Australia’s defense ministry will remove Chinese-made cameras from its offices over spying concerns, the country’s Minister for Defence Richard Marles has said.
The concerns were raised by Senator James Paterson of the opposition Liberal Party, who said Wednesday that he had conducted an “audit” of Chinese-made security devices in use on Australian government premises.
The audit found 913 devices, including cameras, access control systems and intercoms, made by Chinese-state owned enterprises Hikvision and Dahua, Paterson noted.
“These companies have a very close relationship with the Chinese Communist Party, and they are subject to China’s National Intelligence laws, which require all Chinese companies and individuals to secretly cooperate with Chinese intelligence agencies if requested,” Paterson said in a radio interview Wednesday.
“There have been vulnerabilities identified with these cameras in the past, where third parties could take full control over them and get the audio and video collected by them.”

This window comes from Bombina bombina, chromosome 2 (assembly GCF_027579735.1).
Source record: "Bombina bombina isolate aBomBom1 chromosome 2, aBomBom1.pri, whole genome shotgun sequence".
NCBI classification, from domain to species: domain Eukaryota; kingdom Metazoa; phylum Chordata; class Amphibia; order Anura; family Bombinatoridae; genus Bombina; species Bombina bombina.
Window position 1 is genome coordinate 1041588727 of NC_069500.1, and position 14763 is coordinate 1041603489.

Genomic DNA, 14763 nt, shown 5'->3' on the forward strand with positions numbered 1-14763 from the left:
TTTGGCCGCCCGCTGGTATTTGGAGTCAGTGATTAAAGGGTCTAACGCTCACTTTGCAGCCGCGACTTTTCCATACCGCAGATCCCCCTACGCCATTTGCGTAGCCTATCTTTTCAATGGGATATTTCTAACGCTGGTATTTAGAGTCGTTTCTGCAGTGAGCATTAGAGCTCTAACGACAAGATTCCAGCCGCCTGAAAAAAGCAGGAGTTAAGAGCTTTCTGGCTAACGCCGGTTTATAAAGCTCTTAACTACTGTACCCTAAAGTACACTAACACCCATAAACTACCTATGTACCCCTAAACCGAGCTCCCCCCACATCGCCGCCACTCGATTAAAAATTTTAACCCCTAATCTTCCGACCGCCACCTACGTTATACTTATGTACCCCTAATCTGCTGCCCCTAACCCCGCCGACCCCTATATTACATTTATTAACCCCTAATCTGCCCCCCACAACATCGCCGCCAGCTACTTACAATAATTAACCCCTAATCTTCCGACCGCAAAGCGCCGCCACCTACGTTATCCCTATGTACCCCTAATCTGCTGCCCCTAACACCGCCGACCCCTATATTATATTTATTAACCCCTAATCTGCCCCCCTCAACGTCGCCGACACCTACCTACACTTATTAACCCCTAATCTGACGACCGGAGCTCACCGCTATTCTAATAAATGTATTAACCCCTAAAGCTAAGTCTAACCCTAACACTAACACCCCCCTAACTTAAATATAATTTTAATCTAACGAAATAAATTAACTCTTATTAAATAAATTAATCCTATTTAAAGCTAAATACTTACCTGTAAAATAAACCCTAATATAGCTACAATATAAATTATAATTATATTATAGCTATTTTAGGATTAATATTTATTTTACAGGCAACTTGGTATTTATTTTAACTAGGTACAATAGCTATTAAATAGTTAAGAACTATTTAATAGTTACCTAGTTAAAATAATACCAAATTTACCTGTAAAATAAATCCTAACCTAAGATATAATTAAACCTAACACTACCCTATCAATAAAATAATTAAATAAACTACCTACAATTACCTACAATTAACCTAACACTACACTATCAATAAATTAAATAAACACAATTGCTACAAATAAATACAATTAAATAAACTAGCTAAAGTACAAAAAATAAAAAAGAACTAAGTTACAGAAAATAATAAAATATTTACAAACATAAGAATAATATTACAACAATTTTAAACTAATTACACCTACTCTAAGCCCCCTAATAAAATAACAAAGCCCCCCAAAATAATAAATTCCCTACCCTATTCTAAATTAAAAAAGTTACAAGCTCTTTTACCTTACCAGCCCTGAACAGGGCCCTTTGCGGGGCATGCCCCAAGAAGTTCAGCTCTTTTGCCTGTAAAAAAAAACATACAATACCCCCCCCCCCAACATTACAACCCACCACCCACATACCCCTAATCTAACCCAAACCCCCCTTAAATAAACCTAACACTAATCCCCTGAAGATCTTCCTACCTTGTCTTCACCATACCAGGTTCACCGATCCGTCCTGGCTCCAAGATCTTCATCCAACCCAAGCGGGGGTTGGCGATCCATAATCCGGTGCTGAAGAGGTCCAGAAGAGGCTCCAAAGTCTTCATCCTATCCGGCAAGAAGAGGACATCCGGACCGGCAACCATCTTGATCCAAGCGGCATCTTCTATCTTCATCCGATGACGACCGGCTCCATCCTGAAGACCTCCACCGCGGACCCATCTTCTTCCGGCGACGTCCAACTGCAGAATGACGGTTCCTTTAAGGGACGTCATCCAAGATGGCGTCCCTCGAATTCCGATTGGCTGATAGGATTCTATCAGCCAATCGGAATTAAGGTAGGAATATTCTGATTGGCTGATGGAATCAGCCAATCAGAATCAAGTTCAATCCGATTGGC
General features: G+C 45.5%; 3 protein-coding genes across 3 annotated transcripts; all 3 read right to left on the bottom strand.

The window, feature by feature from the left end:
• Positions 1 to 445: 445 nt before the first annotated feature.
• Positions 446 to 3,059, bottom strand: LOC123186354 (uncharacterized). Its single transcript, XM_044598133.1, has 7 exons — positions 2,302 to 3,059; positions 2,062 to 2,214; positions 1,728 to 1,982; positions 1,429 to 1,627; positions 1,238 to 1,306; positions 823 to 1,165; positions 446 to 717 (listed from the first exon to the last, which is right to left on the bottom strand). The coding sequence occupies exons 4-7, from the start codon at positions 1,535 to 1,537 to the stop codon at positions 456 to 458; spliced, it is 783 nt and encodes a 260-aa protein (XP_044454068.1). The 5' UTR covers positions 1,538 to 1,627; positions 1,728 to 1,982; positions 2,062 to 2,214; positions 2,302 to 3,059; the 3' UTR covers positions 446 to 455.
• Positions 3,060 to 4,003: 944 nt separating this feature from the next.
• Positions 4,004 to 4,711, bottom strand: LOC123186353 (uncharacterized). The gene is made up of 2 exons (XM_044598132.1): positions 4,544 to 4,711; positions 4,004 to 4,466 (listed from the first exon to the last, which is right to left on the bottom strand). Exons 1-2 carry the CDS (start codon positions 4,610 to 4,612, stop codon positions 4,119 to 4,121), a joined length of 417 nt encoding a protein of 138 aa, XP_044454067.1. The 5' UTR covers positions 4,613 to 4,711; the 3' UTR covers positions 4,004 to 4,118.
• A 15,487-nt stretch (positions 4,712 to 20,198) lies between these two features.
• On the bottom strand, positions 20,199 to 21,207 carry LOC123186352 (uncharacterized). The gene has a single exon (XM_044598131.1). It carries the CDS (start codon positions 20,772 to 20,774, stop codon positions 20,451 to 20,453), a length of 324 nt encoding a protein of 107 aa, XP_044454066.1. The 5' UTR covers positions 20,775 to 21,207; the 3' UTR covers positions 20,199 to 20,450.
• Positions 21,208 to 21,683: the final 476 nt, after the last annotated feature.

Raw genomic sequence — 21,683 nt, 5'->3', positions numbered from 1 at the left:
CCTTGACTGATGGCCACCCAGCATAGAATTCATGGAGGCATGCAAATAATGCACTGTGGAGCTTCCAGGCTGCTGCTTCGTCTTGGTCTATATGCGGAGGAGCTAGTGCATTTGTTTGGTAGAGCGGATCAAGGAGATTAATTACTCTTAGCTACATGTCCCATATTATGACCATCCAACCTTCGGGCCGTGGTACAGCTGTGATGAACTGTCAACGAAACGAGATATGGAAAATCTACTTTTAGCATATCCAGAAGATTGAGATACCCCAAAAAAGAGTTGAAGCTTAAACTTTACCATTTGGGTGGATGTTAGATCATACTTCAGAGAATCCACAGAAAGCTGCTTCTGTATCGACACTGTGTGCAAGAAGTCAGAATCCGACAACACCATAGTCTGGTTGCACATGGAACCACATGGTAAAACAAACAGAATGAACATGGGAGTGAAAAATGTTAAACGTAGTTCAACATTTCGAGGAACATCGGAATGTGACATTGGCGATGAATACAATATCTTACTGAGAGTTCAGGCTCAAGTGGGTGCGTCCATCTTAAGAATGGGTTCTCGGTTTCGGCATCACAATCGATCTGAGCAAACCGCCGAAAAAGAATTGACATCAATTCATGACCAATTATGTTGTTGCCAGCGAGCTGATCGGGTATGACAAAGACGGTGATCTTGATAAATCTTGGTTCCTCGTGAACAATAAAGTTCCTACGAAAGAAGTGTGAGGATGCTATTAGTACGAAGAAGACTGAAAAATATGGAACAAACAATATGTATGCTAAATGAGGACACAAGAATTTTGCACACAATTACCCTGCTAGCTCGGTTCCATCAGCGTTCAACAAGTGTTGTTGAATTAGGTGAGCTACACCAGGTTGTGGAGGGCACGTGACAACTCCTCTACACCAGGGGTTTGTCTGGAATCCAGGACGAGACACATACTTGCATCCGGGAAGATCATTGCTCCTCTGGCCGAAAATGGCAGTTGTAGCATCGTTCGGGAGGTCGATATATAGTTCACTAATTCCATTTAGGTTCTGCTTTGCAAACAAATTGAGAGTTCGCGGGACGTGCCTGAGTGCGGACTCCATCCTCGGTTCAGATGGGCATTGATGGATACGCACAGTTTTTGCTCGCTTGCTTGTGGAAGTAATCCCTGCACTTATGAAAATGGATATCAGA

Defense minister Marles responded: “I don’t think we should overstate [the seriousness], but it’s a significant thing that’s been brought to our attention and we’re going to fix it.”
In a separate radio interview, Marles said his department was “doing an assessment of all the technology for surveillance within the defense estate. And where those particular cameras are found they’re going to be removed.”
Asked about the Australian government’s concerns over Chinese-made cameras, a spokesperson for Beijing’s foreign affairs ministry said China opposes “generalizing national security, abuse of state power and acts that discriminate and suppress Chinese companies.”